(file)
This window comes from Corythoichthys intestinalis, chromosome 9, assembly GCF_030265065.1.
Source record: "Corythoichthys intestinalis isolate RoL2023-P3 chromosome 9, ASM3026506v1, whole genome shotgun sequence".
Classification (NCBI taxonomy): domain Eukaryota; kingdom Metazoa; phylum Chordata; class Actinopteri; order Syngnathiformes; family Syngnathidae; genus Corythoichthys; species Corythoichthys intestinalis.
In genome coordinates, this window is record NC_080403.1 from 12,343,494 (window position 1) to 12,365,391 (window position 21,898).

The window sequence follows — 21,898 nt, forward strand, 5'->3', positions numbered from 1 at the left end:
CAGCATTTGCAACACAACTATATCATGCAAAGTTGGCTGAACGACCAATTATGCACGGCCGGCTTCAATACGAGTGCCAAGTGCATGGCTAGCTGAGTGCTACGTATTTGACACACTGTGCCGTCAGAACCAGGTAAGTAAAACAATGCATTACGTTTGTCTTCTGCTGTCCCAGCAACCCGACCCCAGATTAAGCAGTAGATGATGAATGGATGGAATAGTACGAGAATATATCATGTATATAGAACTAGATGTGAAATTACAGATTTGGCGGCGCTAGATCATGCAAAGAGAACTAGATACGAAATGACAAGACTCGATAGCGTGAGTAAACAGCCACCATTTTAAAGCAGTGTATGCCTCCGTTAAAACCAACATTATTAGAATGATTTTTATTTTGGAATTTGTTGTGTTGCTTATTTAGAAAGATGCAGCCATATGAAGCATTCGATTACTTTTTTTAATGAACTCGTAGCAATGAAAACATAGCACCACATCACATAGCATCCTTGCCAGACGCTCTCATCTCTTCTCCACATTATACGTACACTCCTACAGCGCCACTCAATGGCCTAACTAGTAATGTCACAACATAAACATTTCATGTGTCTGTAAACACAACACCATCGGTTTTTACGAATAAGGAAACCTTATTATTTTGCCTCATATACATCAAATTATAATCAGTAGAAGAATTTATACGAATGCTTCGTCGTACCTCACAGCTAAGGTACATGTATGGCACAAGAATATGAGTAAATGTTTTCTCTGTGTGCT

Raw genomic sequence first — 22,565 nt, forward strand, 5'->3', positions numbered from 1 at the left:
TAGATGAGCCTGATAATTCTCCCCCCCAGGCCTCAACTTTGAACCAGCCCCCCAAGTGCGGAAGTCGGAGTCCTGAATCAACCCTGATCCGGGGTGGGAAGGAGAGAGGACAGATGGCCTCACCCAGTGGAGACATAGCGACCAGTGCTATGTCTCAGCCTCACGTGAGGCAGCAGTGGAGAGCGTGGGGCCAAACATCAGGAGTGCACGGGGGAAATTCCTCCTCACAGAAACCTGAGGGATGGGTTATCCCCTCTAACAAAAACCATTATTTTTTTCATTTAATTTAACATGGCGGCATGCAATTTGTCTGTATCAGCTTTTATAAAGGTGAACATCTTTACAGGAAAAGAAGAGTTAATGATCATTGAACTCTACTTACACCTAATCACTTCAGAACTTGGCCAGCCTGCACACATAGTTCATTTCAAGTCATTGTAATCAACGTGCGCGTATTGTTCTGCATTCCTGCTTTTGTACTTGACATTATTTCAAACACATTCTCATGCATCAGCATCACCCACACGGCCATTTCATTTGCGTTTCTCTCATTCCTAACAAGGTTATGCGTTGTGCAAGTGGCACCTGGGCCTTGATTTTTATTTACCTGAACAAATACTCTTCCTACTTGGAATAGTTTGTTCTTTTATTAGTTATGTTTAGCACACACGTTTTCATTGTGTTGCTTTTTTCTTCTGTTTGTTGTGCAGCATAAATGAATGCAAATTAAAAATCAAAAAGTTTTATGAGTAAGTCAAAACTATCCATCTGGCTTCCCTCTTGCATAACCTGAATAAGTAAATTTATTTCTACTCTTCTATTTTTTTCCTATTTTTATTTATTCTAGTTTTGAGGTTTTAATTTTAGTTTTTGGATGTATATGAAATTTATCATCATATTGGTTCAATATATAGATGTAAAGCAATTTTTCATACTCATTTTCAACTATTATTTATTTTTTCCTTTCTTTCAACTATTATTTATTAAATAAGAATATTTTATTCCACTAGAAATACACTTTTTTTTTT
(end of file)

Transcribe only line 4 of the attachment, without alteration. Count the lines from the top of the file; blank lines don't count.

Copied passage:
In genome coordinates, this window is record NC_080403.1 from 12,343,494 (window position 1) to 12,365,391 (window position 21,898).